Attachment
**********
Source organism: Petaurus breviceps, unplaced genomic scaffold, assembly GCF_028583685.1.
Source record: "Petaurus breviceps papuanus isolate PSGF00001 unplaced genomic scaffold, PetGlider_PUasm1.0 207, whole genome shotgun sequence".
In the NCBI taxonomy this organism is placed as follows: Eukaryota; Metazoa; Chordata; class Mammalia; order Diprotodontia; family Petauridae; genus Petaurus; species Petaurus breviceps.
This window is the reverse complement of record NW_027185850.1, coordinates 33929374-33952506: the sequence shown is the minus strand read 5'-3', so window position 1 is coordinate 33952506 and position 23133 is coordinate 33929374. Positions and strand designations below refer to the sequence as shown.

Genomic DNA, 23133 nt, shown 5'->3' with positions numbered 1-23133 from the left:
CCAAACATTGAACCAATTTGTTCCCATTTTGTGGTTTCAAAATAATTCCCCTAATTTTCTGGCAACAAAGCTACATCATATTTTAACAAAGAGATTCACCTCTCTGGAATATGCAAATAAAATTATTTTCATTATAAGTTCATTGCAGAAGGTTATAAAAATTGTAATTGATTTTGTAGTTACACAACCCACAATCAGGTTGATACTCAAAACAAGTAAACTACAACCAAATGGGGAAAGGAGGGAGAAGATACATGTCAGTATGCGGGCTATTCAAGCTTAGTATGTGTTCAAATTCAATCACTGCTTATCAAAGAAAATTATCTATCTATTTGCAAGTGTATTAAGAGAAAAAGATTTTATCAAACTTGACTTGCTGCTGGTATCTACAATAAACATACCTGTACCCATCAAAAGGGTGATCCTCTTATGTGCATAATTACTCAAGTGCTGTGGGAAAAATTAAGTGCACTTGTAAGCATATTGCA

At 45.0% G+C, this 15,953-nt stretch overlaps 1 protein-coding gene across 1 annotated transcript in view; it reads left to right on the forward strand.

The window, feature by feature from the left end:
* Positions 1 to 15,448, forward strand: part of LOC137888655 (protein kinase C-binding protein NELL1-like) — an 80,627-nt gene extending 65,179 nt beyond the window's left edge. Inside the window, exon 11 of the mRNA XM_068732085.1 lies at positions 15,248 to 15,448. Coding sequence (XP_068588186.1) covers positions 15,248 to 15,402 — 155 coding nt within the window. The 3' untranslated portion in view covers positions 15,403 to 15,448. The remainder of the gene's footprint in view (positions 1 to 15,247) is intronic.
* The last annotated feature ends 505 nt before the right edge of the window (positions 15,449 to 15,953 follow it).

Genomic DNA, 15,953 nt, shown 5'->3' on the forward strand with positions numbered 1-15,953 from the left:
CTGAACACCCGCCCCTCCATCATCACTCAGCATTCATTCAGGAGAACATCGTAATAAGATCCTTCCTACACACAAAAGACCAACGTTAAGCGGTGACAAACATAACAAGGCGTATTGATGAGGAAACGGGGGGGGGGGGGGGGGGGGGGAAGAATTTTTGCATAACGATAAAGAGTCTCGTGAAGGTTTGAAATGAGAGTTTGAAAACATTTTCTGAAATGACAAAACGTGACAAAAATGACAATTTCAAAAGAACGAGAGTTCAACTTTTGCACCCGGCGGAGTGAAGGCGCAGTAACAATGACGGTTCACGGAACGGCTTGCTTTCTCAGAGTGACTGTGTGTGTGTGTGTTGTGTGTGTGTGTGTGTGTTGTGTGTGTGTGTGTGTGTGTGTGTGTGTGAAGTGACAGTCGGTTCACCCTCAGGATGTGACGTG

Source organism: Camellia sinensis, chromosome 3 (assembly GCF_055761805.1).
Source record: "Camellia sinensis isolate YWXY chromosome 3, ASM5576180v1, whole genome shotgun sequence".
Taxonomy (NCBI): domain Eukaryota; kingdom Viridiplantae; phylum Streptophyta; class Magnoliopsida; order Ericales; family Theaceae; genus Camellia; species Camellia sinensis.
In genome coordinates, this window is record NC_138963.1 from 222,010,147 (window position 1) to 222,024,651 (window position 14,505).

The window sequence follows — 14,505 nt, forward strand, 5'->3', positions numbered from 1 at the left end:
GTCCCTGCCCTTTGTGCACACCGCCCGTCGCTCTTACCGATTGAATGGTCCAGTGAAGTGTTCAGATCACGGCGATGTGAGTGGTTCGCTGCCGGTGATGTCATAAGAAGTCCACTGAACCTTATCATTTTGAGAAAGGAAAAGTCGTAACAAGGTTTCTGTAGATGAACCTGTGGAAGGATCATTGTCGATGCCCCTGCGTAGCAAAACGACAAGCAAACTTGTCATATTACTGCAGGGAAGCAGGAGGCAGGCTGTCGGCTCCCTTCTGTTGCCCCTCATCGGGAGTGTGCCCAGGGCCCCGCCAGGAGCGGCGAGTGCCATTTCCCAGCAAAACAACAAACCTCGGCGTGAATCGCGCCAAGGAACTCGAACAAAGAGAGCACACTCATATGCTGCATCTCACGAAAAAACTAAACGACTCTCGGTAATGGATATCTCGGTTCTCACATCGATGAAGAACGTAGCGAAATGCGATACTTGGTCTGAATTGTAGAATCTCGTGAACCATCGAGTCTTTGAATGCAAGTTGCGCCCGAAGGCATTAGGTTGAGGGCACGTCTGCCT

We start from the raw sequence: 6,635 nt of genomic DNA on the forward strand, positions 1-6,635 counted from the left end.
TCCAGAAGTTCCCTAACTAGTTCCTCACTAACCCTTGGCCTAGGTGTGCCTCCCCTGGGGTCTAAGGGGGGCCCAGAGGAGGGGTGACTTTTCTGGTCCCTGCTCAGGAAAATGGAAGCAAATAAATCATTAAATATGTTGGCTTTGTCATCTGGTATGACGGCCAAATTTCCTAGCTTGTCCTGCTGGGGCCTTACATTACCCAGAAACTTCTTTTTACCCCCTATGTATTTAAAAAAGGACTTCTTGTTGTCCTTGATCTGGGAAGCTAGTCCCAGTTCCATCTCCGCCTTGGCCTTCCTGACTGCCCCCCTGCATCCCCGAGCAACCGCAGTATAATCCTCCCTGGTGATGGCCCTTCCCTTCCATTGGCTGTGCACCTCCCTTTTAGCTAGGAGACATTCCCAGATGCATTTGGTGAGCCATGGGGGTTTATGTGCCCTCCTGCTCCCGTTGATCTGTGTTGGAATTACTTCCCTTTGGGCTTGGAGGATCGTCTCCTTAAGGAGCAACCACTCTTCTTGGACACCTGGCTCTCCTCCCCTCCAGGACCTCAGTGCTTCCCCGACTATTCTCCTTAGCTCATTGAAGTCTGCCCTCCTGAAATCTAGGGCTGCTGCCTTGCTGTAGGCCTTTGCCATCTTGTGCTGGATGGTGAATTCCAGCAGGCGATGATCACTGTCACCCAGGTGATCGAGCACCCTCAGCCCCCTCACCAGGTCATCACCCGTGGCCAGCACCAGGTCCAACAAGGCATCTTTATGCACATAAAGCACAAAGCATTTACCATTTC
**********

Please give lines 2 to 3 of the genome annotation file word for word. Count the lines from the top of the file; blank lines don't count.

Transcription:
Source record: "Petaurus breviceps papuanus isolate PSGF00001 unplaced genomic scaffold, PetGlider_PUasm1.0 207, whole genome shotgun sequence".
In the NCBI taxonomy this organism is placed as follows: Eukaryota; Metazoa; Chordata; class Mammalia; order Diprotodontia; family Petauridae; genus Petaurus; species Petaurus breviceps.